I have mentioned before that regular EBS storage in AWS works with a system of credits that are accrued when the volume is idle and are spent when the operation rate requested on the volume grows over the predefined baseline. One can find the detailed explanation in the AWS documentation. This limitation came as an unexpected surprise during the failed project I was part of 18 months back.
A few days ago while syncing data from a large volume to another, larger volume, I ran into the same problem as well and I decided to capture the state to make things clear for everybody (well, people that are reading this blog).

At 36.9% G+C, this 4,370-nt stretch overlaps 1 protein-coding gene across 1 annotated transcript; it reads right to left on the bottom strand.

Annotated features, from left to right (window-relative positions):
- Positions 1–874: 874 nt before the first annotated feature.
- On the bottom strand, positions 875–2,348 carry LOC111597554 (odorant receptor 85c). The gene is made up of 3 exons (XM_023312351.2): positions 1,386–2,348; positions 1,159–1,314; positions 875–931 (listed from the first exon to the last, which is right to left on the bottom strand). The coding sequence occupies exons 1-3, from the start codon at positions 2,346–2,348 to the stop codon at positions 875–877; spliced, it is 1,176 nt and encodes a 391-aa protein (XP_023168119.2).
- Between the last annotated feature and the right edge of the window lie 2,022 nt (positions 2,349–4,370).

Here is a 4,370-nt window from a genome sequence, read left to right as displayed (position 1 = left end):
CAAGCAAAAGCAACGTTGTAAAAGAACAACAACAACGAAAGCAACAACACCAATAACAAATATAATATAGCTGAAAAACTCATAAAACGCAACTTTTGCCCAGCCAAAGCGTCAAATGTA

The CloudWatch read throughput (metric name: VolumeReadOps) graph looked like this during the data sync:
I have marked 3 areas in need of explanation:
In this area the volume was in “Credit Consumption” mode. As long as there were credits available, the performance went close to the maximum provided by Amazon given the instance and the volume type.
Credits were exhausted, the volume was reverted to the low baseline (3 times size in Gb – so 150 for this particular volume).
A short idle period caused some credit accrual that consequently allowed a small burst before the performance was again reverted to the baseline. You can see it here in a bit more detail:
Conclusion? Be careful when planning load in AWS. Do always monitor CloudWatch metrics and be prepared to switch to Provisioned IOPS volumes.
Note: This text was written by an AWS Certified Solutions Architect (Associate). Please do always work with an expert when setting up production environments.